Firstly, could you briefly introduce yourself?
I am Lyn Jordan. I have lived in the village of Ettrick for 17 years, along with numerous greyhounds – 19 of them at the moment! I promote my business as Nana Lyn’s Creations. As well as the kiddies’ clothes I am known for designing and making, I produce bags (from bum bags through craft and tote bags to shopping bags) and homewares like oven mitts and microwave bowl huggies. If you want something, ask me for it!
All my creations are made from quality natural-fibre fabrics and are lovingly made by hand to last.
Have you always been a maker?
From childhood. At 8 or 9 years I started sewing with Mum and by 11 I was making my own outfits with both sewing and knitting machines. I’m crafty in general.
What was the first thing you sewed?
I vividly remember an outfit I hurriedly made the night before my first out-of-uniform day at high school. I was twelve. It was a mini skirt and vest, and I even ‘wove’ the fabric on the knitting machine – blue diamonds on a red background.
What is the attraction of sewing for you?
I had to learn to sew because clothes off the rack just didn’t fit me properly. I could make them to fit, moreover in the right fabric and the right style. I worked out how to modify patterns to suit.
How would you describe your look and feel? How would you describe your product in three words?
My first three words are Quality, Durability and Value-for-money. Unlike some ‘fast fashion’ commercial retailers I guarantee my all-cotton products for significantly longer than 100 days! My children’s clothing will outlast three hand-me-downs.
In fact, I used to have pre-loved clothing for sale. My creations would boomerang back to me after my four granddaughters had outgrown them. People were astounded to learn these items were pre-loved because they were still in such great condition. Unfortunately, my granddaughters have grown up. I do still sew for them and family a lot.
Another three words are Wholesome, Old-school and Age-appropriate. I feel strongly that kids like comfortable, cheerful clothing appropriate to their age and activities. Little pretend jeans on a crawling baby simply aren’t practical.
How did you develop your style?
Often the fabric dictates the end product. I strive for a look that says dignity, decency and country values. My styles are not dictated by adult fashion trends. I aim for sweet and practical.
What inspires your work?
I love the sense of achievement from completion. It is thrilling to start with a 2D piece of fabric and end up with a 3D useful and pretty product. The anticipation of the finished product drives me on. This is true for anything I do. I am a completer!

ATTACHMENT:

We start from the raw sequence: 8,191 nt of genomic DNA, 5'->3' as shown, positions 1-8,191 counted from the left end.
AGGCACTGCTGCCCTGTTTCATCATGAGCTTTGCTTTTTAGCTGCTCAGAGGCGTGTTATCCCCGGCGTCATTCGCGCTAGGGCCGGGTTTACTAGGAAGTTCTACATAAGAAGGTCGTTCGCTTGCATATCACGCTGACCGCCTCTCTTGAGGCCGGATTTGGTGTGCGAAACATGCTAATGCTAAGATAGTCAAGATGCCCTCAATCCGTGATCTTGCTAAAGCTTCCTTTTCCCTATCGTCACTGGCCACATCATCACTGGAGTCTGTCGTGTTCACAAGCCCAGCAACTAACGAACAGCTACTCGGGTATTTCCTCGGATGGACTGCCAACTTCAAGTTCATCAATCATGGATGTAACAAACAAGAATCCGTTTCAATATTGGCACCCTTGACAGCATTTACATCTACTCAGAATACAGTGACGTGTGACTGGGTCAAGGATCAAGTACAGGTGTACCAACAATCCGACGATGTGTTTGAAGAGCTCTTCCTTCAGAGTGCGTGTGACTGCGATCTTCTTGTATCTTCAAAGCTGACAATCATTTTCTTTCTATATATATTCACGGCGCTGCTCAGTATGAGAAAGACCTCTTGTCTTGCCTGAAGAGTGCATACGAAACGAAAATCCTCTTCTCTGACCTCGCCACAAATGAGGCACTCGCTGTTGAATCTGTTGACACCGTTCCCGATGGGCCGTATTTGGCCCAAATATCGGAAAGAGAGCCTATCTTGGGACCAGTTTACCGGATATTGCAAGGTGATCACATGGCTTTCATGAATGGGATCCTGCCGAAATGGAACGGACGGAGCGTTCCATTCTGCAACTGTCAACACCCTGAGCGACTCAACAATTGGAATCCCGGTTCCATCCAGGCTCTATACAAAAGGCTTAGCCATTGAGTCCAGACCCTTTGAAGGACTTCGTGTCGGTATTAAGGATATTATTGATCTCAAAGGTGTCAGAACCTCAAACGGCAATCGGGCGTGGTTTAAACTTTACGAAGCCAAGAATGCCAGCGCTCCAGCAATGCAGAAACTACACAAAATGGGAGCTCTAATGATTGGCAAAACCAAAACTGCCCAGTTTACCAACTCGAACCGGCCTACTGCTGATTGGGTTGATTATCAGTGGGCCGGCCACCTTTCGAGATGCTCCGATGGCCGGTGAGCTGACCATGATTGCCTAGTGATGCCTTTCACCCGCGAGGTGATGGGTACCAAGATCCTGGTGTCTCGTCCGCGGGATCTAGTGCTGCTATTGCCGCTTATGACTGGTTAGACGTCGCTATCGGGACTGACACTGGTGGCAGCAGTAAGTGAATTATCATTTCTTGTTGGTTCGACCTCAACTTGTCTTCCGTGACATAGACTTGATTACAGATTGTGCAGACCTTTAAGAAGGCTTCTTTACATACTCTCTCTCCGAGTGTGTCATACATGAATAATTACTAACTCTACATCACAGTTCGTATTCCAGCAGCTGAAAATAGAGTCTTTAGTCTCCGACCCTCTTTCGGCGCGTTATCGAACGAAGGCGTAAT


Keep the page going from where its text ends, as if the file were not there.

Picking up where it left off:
How long does it take you to make a piece?
I can whip up a face mask in half an hour but some of my bags would take a full eight hours. It all has to be worked around caring for the 19 greyhounds. They are walked five times per day, every day.
Can you describe your work space?
Upon moving to Ettrick I set up a work room but that didn’t last long as my husband would get lonely with me holed away in there. So it all happens on the kitchen bench and along a dedicated wall in the lounge. That wall has sliding glass doors looking out to the garden and dogs.
Is there anything in it that you couldn’t live without?
The kitchen bench top. I had it renovated to the best width for cutting fabric.
What’s the best thing for you about being creative for a living?
I get satisfaction from others appreciating my work but I also like the challenges that people bring me. For example, my neighbour wanted a roomy bumbag to completely replace her handbag. This is now a popular item. Another client requested a handbag to accommodate her iPad. Another wanted a certain style of oven mitts.
I guess I feel valued.
How does it feel to be part of the RKB community?
I love the Kyogle Bazaar. It is a very productive, friendly and most importantly a cooperative community. I feel it is supportive and not competitive.
Do you have any comments about your work and sustainability?
Firstly, my products are made to be handed down, unlike the current trend of virtually disposable clothing.
Secondly, I use cotton, natural products.
Thirdly, almost every scrap of fabric is used. Leftover fabric from clothing finds its way into face masks, sanitary pads and incontinence pads.
What would you say to someone thinking about selling their work?
For those intimidated by selling I would say that if your product is a quality one, it will sell itself. Meeting the people who buy your product is actually uplifting.
What have been your biggest challenges and achievements?
Pricing is a challenge. People expect Big W, Kmart, Best & Less prices at first. That’s impossible for handmade clothing. But post-floods an equally tough challenge is being able to buy the right fabrics and supplies.
Like many I consider my biggest achievement to be my children and grandchildren.
Any last words about what crafting/making means to you?
As well as the satisfaction of completion I also love the opportunities that arise to teach others.